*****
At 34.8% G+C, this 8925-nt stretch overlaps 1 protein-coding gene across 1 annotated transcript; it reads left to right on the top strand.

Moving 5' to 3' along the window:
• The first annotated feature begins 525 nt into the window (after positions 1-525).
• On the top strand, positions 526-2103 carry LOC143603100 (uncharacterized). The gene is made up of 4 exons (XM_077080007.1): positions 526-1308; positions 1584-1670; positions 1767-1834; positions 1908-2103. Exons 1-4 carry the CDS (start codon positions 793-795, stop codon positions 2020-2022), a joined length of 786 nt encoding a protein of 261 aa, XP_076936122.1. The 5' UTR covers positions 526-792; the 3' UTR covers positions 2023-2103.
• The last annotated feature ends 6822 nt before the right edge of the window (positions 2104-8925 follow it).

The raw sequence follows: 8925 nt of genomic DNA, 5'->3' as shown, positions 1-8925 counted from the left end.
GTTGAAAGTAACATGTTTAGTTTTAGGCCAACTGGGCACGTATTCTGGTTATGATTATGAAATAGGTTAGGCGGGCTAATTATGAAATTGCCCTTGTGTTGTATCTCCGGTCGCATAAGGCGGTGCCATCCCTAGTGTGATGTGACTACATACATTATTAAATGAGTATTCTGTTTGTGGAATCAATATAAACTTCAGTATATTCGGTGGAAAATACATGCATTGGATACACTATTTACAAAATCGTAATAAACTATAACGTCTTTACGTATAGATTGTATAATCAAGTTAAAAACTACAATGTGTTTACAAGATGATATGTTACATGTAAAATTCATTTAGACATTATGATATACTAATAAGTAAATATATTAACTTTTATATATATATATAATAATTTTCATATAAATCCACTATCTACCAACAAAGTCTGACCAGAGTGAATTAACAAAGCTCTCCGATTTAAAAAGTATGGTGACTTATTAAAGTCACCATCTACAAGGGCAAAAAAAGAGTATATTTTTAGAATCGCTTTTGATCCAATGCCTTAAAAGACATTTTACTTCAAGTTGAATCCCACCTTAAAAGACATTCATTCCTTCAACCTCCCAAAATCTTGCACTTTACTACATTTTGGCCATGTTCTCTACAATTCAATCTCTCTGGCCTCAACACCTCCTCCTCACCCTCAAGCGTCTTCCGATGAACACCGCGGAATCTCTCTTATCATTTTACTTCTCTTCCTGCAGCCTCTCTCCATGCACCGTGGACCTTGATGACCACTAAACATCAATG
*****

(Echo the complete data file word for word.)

At 34.8% G+C, this 8925-nt stretch overlaps 1 protein-coding gene across 1 annotated transcript; it reads left to right on the top strand.

Moving 5' to 3' along the window:
• The first annotated feature begins 525 nt into the window (after positions 1-525).
• On the top strand, positions 526-2103 carry LOC143603100 (uncharacterized). The gene is made up of 4 exons (XM_077080007.1): positions 526-1308; positions 1584-1670; positions 1767-1834; positions 1908-2103. Exons 1-4 carry the CDS (start codon positions 793-795, stop codon positions 2020-2022), a joined length of 786 nt encoding a protein of 261 aa, XP_076936122.1. The 5' UTR covers positions 526-792; the 3' UTR covers positions 2023-2103.
• The last annotated feature ends 6822 nt before the right edge of the window (positions 2104-8925 follow it).

The raw sequence follows: 8925 nt of genomic DNA, 5'->3' as shown, positions 1-8925 counted from the left end.
GTTGAAAGTAACATGTTTAGTTTTAGGCCAACTGGGCACGTATTCTGGTTATGATTATGAAATAGGTTAGGCGGGCTAATTATGAAATTGCCCTTGTGTTGTATCTCCGGTCGCATAAGGCGGTGCCATCCCTAGTGTGATGTGACTACATACATTATTAAATGAGTATTCTGTTTGTGGAATCAATATAAACTTCAGTATATTCGGTGGAAAATACATGCATTGGATACACTATTTACAAAATCGTAATAAACTATAACGTCTTTACGTATAGATTGTATAATCAAGTTAAAAACTACAATGTGTTTACAAGATGATATGTTACATGTAAAATTCATTTAGACATTATGATATACTAATAAGTAAATATATTAACTTTTATATATATATATAATAATTTTCATATAAATCCACTATCTACCAACAAAGTCTGACCAGAGTGAATTAACAAAGCTCTCCGATTTAAAAAGTATGGTGACTTATTAAAGTCACCATCTACAAGGGCAAAAAAAGAGTATATTTTTAGAATCGCTTTTGATCCAATGCCTTAAAAGACATTTTACTTCAAGTTGAATCCCACCTTAAAAGACATTCATTCCTTCAACCTCCCAAAATCTTGCACTTTACTACATTTTGGCCATGTTCTCTACAATTCAATCTCTCTGGCCTCAACACCTCCTCCTCACCCTCAAGCGTCTTCCGATGAACACCGCGGAATCTCTCTTATCATTTTACTTCTCTTCCTGCAGCCTCTCTCCATGCACCGTGGACCTTGATGACCACTAAACATCAATG